Coronation Street’s explosive marriage annulment storyline which saw Carla Connor’s dramatic exit from the soap has been branded “misleading” by legal experts.

Many fans were reduced to tears as millions tuned in to see Carla, played by Alison King, flee the cobbles to start a new life in Devon after her wedding to Nick Tilsley turned sour at the altar.

Nick, played by Ben Price, had a change of heart just moments after the couple exchanged their vows when Carla blurted out that she’d cheated on him with her arch-enemy Tracy’s lover Robert Preston (Tristan Gemmill).

Nick set off to pursue an annulment minutes after tying the knot with cheating Carla.

But a leading relationship lawyer warned that although annulment can be an alternative to divorce, it might not be quite as easy to obtain as seen in the soap.

And she said that being unfaithful is not reason enough alone to seek an annulment.

Lyn Ayrton, managing partner at Leeds-based family lawyers Lake Legal, said: “Annulment is a way of ending a marriage.

“However, there are specific conditions that apply and unlike divorce where couples have to wait at least a year, a marriage can be annulled at any time after the wedding.

“But it’s very rare for couples to not even make it out of the wedding venue as seen in Corrie.”

In the popular soap, bitchy Tracy Barlow, played by Kate Ford, ruined loved up couple Nick and Carla’s wedding when she revealed that the bride had bribed her and her partner Robert into keeping her illicit night of passion a secret.

But, after finding out the devastating news during the ceremony, Nick announced he was seeking an annulment and Carla’s dream of wedded bliss was over within minutes of saying ‘I do.’

Ms Ayrton said: “The soap storyline could be misleading as being unfaithful is not reason enough to seek an annulment.

“There are a number of reasons why in the eyes of the law a marriage might be legally void or defective such as the couple being closely related, one of the marrying couple being aged under 16 or already married or in a civil partnership.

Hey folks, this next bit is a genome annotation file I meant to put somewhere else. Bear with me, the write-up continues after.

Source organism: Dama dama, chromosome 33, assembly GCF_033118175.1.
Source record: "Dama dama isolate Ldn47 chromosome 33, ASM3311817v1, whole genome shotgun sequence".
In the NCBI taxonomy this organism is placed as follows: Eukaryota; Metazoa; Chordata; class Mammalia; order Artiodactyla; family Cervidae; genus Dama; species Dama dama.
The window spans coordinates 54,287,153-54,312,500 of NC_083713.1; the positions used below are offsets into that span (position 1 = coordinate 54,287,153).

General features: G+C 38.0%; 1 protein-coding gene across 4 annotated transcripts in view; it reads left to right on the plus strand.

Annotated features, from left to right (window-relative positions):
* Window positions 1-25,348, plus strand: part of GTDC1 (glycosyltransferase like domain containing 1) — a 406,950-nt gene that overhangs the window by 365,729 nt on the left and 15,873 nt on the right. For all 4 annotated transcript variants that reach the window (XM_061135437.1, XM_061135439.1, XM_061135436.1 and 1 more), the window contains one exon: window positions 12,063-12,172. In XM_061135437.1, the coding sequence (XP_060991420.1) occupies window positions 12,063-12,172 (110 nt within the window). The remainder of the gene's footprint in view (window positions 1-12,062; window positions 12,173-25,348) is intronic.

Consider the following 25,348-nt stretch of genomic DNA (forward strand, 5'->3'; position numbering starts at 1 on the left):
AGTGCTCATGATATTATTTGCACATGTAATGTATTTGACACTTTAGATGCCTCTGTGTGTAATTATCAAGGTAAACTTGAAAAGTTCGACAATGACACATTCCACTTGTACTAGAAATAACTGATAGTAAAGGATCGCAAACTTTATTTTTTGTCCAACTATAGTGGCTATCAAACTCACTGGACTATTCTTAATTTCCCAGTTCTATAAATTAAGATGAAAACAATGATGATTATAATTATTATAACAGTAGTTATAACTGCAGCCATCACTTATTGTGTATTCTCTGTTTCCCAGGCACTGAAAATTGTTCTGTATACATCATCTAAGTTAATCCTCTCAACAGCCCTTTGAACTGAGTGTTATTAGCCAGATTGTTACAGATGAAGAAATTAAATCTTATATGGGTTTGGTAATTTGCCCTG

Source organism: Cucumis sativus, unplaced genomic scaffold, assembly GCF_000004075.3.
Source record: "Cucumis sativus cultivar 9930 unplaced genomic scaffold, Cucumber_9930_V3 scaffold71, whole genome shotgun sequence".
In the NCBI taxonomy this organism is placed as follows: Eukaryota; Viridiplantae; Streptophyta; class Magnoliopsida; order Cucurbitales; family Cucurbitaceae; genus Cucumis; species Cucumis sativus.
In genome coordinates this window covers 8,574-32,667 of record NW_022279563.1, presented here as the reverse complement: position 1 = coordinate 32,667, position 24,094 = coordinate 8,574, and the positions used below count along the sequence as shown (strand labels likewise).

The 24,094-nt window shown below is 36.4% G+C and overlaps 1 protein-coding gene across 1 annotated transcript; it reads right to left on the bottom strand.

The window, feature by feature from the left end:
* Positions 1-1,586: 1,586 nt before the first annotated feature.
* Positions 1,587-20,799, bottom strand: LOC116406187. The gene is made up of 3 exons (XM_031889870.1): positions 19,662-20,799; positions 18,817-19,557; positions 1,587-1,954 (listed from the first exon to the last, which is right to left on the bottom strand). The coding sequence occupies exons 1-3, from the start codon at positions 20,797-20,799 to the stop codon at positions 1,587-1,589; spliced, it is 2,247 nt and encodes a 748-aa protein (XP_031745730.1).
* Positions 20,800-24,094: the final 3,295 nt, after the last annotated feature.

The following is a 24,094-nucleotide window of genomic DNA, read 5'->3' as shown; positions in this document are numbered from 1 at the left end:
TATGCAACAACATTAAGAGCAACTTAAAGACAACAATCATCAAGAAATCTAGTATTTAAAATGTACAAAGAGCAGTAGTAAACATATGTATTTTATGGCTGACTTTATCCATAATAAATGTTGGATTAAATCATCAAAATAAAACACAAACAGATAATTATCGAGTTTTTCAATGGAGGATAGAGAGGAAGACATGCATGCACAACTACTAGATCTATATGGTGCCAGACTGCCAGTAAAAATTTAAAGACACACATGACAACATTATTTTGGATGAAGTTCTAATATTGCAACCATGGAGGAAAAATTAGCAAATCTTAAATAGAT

“If a couple finds out that any of these factors are present in their marriage, an annulment can be sought as the law states that it never legally existed in the first place.”

She that a marriage can also be annulled if:

* it wasn’t consummated – the couple haven’t had sex since the wedding (not applicable in same sex marriages)

* proper consent was not entered into – for example, one partner was forced into it

* the other person had a sexually transmitted disease at the time of the marriage

* or if the woman was pregnant by another man at the time of the wedding ceremony.

Ms Ayrton added: “Marriages annulled for these reasons are known as ‘voidable’ marriages.

“In the soap storyline as the marriage had not been consummated this was a valid reason for the character Nick Tilsley to pursue an annulment and not the fact that his new wife had previously been unfaithful or deceived him financially in relation to his bistro business.

“Although to hotfoot it from the reception before the vol-au-vents had even been touched to find a lawyer to grant the annulment is a stretch even by soap opera standards.”

Last year the Vatican made it much easier for Catholics to annul their marriages following a push by Pope Francis for the overhaul of a process long criticised for being complicated, costly and out of reach for many.

The Pope made it possible for the annulment process to be sped up, with the introduction of a fast-track procedure allowing for appeals to be judged by a local church official rather than the Vatican itself.

The Pope said the changes would not encourage or “favour” the nullifying of marriage, but instead alter the time it took to complete the process. He also emphasised that marriage annulment ought to be free.

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